The data Romanian authorities sent to a delegation of the European Parliament’s Petitions Committee that visited several Romanian counties last week to view the impact of illegal deforestation on the ground were contradictory, members of the delegation have said.
The mission to Romania was requested by the liberal Renew group in the European Parliament last year after petitions from civil society in Suceava pointed to “acts of violence by loggers against environmental activists”, said Renew MEP Vlad Gheorghe.
While a report is expected to be published following the mission, the head of the delegation, Estonian MEP Yana Toom (Renew), pointed to varying figures and a lack of data.
“We are trying to find information. It is not easy. There is a sort of a lack of statistics, lack of data … we heard very different numbers from different stakeholders, we still have to do our homework, we cannot choose who to believe”, said Toom.
It was agreed that the delegation would send “additional questions in writing” to the Romanian authorities and other stakeholders before the report is published.
”We cannot manage something which we cannot measure, or not properly measure – just an impression. Maybe I will change my mind after I receive the information from the authorities”, Yana Toom added.
Green Romanian MEP Nicu Ștefănuță also pointed to the contradictory data on logging.
“In Suceava, we were told that just 0.15% of the timber is harvested illegally. However, this is impossible. NGOs say up to 80% of it is illegally harvested. The Institute for Forestry Research says it is 50%,” said Ștefănuță.
“Moreover, the abuses, the violence against environmental activists would not be justified if the figures for illegal timber theft were so low”, he added.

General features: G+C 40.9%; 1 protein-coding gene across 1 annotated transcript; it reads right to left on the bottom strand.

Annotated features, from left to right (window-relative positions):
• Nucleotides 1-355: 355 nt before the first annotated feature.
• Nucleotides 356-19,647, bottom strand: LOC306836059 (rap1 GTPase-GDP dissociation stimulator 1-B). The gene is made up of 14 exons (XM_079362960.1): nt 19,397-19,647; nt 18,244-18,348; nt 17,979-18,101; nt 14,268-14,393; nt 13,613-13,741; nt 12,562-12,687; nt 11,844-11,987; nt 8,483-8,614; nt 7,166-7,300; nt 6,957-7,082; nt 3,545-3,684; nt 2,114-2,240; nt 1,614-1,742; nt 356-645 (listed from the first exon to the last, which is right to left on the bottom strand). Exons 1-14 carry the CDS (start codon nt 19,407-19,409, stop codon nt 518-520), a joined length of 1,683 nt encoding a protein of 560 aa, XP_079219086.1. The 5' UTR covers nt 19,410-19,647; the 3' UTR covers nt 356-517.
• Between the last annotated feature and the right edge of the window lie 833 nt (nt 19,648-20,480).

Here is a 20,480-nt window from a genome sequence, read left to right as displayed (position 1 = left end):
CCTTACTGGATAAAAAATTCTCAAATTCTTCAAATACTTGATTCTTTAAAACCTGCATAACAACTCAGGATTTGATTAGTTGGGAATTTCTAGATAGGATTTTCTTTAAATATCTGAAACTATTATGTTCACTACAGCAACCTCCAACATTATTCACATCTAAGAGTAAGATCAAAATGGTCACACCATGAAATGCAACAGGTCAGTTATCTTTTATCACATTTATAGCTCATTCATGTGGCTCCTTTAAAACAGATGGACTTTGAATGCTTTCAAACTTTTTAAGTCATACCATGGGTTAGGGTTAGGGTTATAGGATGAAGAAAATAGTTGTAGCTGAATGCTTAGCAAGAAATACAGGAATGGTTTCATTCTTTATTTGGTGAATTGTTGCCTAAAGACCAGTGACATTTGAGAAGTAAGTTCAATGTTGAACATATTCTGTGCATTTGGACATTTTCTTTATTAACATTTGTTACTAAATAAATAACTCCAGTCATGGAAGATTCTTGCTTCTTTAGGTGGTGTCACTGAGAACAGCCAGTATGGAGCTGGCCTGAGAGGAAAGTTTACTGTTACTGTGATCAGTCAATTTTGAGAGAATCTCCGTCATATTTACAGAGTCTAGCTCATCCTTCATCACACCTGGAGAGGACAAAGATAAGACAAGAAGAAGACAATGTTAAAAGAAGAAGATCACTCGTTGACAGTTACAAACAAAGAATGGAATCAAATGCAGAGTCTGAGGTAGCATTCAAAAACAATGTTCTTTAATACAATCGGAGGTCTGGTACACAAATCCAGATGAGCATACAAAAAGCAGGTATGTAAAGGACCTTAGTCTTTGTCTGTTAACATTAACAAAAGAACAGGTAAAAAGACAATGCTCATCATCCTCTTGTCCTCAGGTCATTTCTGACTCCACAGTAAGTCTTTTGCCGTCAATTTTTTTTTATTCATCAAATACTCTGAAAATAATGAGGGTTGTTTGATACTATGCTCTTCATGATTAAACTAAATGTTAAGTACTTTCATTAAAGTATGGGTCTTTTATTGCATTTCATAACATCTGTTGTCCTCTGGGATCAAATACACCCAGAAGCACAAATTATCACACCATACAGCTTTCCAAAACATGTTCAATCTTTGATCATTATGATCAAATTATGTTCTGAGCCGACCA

”According to the official data of the Ministry of the Environment, Romania has an excess of forests. They told us they don’t cut enough in Romania”, Gheorghe said.
Still, the European Commission launched an infringement procedure against Romania in 2020, urging authorities to amend the country’s laws to ensure forest management and authorised logging was no longer carried out “without evaluating beforehand the impacts on protected habitats as required” under the bloc’s directives.
”Maybe we have to make some international investigation and help you deal with these things”, said Toom.
For his part, Gheorghe reiterated the need for an EU prosecutor to specialise in environmental matters. ”The lack of specialisation, both of the prosecutors and of the policemen, is a problem and a European green prosecutor’s office within the current EPPO, but with specialised structures on the environment, would be a solution”, he said.
In a resolution on illegal logging in the EU adopted on 23 June 2022, MEPs emphasised that establishing a “green prosecutor” could help combat environmental crimes.
Meanwhile, WWF Romania criticised the first draft proposal for a new forest code.
“We remain with the same ineffective system to combat illegal exploitation, where we will continue to see foresters attacked by wood thieves, local communities deprived of access to the resources they depend on and a suffocating bureaucracy that announces the bankruptcy of the entire forestry sector”, Radu Vlad, manager of forestry programs at WWF Romania, said.
Romania is home to vast areas of primary forests measuring around half a million hectares, a habitat for large mammals like bears, wolves, and the Eurasian lynx.
Two years after the Commission’s warning in 2020, environmental groups criticised for failing to tackle illegal logging, pointing to an increase in illegal logging.
The report, released by the NGOs Agent Green, ClientEarth and EuroNatur, identifies that the areas most affected by these illegal activities are the highly valuable forests of the Fagaras Mountains. Logging permits in these areas have increased dramatically between 2020 to 2021, which has led to a significant deterioration of valuable forest ecosystems.
(Cătălina Mihai | EURACTIV.ro)
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